The worsted sector, or fleece wools being woven into fabric in the traditional sense for uniforms, men's and women's suiting is plodding along.
Orders are dribbling back along the pipeline, but not much more than that. Normally by mid-November there is a bit more urgency beginning to build and whilst some "brand names" are placing orders, many are choosing to remain on the fence.
No matter the location of the processor - China, Europe or India things are a little quieter than everyone would like.
The leaders of the industry, at the pinnacle of fashion and couture have laid down the foundation and are going about their business.
However, the second tier are just remaining a little more reticent given the number of units they must sell.
The further down the pyramid one goes, the larger the number of units and the smaller the margin per unit generally available.
So, a second or third tier garment maker/retailer wants to be confident the masses are active, and going to buy what is being offered this year before committing to a production strategy for next year.
Only last week the US/China trade deal negotiations were into the 'short strokes' - obviously the sheep kicked, or they nicked a bit of skin, because there hasn't been a whole lot of progress over the past seven days.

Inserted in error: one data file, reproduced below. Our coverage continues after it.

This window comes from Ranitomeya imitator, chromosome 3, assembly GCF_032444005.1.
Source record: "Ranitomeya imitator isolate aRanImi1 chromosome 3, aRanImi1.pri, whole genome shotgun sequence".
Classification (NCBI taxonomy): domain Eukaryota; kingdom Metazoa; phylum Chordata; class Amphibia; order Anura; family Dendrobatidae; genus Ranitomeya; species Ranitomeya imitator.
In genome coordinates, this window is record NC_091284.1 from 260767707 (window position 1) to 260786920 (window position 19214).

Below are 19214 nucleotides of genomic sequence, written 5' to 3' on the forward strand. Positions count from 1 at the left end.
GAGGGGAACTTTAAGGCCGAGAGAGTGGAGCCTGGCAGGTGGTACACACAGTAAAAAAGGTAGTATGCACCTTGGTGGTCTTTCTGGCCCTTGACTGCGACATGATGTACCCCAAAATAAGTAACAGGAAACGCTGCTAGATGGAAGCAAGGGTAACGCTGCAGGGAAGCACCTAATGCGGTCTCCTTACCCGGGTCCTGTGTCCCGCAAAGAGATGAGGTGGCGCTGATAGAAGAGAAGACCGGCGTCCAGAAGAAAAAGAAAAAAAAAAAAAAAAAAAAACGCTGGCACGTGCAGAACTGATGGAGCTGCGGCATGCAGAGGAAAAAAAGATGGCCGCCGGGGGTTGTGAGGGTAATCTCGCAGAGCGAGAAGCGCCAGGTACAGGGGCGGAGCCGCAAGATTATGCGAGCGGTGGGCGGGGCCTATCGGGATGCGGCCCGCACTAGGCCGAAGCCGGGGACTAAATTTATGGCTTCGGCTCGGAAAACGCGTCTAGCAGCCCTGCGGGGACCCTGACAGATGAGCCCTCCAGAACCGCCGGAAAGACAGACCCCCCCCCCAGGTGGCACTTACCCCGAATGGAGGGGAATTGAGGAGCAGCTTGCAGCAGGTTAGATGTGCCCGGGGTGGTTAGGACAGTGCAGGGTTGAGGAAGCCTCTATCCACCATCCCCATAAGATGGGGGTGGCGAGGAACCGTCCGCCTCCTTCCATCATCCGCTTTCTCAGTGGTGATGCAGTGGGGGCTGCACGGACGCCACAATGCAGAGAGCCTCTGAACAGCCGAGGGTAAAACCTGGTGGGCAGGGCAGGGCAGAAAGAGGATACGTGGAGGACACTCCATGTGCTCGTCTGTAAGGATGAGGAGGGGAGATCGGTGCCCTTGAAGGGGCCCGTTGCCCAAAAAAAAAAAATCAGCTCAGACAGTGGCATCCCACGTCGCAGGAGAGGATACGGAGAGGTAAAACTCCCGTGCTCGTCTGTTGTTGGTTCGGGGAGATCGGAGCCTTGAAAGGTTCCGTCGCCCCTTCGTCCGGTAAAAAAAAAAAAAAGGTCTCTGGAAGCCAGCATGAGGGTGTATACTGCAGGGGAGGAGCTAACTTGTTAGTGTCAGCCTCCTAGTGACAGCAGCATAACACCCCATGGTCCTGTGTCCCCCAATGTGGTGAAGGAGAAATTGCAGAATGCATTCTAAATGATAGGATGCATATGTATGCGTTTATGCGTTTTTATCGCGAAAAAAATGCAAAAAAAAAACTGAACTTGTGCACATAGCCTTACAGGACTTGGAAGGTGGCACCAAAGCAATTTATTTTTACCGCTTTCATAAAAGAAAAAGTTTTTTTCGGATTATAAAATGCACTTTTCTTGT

Risk sentiment, and therefore confidence has waned slightly with mixed signals coming out of Washington and Beijing.
The new year was mentioned in some reports rather than December, which would potentially see further tariff increases kick in on December 15, whilst they are preparing to sign an agreement to get rid of them.
Lots of posturing and establishment of negotiating positions are going on no doubt, but in the meantime the world waits, and waits, and waits.
Black Friday approaches, and this is apparently a big retail event no matter if your country celebrates Thanksgiving or not - at least the retailers are pushing that line anyway.
Then we roll into Cyber Monday, just in case people still have some cash left to spend after the Thanksgiving turkey and all the trimmings and those Black Friday gifts.
That little burst of retail extravagance will set the scene for the Christmas retail season and so should provide a measurable barometer for how things will pan out for the current selling season.
Hopefully it is positive enough for a few more to get off the fence and place some orders so we don't end up with another mad rush, and accompanying price boom, and then bust in the wool pipeline.
The official production forecast committee has again adjusted the anticipated number down for the 2019/20 season, and demand for mutton and lamb to replace a dwindling supply of pork around the world ensures the rebuild of the flock will take time when it does eventually rain.
The futures market highlights the solid base in the current market with spot prices as far as the eye can see, and growers are maintaining their propensity to pass it, when the price dips too much.
So, whilst there may not be a sudden surge in prices before Christmas, there is very little chance of a drop before then either - although it is the wool market.